I am going with two friends to see A White House View of 9/11, featuring Bush II administration insiders Karen Hughes, Clay Johnson, and Karl Rove. It’s being held at the LBJ Presidential Library on the University of Texas at Austin campus.
It sounds interesting, God knows, and we could all use a little more education about everything, right? So there I am in the audience, thinking back to one of the most searing, unforgettable days in our country’s history, when it seemed as if everything was falling apart, when the unimaginable happened, then happened again, when we were all shaken to the bottom of our souls.
The beautiful, cloudless day. The first hazy reports of a small private plane hitting the World Trade Center. The confusion and disbelief, then the heartstopping sight of that second plane crashing into the other building. Those two skyscrapers imploding, turning to dust and debris before our eyes.
Remember the horror, the shock, the panic? The belief everything had changed forever? The fury, the patriotism, the fierce unity? Remember, dammit?
I remember, the whole damned audience remembers, at a gut level, which is why we are here. We want to think about it a little and learn more — the inside stories we weren’t privy to on that day. And while all of us in the audience were leading our normal, everyday lives on September 11, 2001, the three people on the stage were part of history.
Karen Hughes and Clay Johnson were in D.C. that day. Karl Rove was with the president at a grade school in Sarasota, Florida. One by one, they begin to tell their stories. Some of which are colorful and interesting — the F16 escorts! The machine guns! The utter chaos! The rumors! The White House bunker! The helicopter rides!
Listening, I am trying to recall again that feeling of national — even international — unity. Like almost every other American, I wanted great leadership and I wanted George W. Bush to succeed.
Well, it seems as if I am listening to the only three people in the universe who truly believe we got great leadership and George W. Bush succeeded mightily. To them, Mission Accomplished not only isn’t a joke, it’s the perfect epitaph for their sorry administration.
Listen to them! It’s like a play-by-play of a Western, where the Good Guy (normally good-natured and slow to anger, but implacable and deadly once he gets riled) has to clean the scum and lowlifes out of the saloon so that normal people can go back to homesteadin’ and horse-ridin’ and makin’ this country a better place for non-Indians. The Good Guy, of course, should be portrayed by Gary Cooper or John Wayne, were they not, unfortunately, so dead.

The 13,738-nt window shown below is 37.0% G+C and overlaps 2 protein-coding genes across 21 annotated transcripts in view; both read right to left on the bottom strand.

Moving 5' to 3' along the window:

However, if you listen to the frenzied and addled stories being told from the stage, we had a leader who was:
* “Cool under pressure” (Rove)
* “Full of steely determination” (Hughes)
* “The wisest person in every meeting” (Johnson)
* Someone “who always got to the heart of the matter” (Hughes)
* A guy who “immediately understood the gravity of the situation and wrapped both arms around it” (Rove)
* “always five steps ahead of everybody else” (Hughes)
I am, by this point, drained of national unity and dying to scream out, “When did you morons decide to attack Iraq?” I am also wondering why that venomous little weasel Karl Rove isn’t on Death Row or in the federal pen for outing a CIA agent and why he lives in our wonderful city when he would be so much happier in, say, Odessa (Texas or Russia — I don’t care)?
Most of all, I am still furious that they took a national trauma and tragedy and cravenly politicized it and that the “wisest person in every meeting” — who could have asked us all for some kind of meaningful sacrifice, could have inspired us to make ourselves and our country better and stronger and more fair — told us instead to go shopping.
The panel ends without any questions from the audience. We wander outside and I continue to puzzle and grind my teeth over the past two hours.
I can’t tell whether Rove, Hughes, and Johnson are so used to spinning stories that this is work as usual — or whether they really and truly believe everything they said. I’m fearful that they really and truly believe just about everything they say. To me, that kind of quasi-religious zealotry is far, far worse.
Remember when we were a unified country? No, neither do I.
(Copyright 2013 by Ruth Pennebaker)
You can always read about what NOT to put in my obituary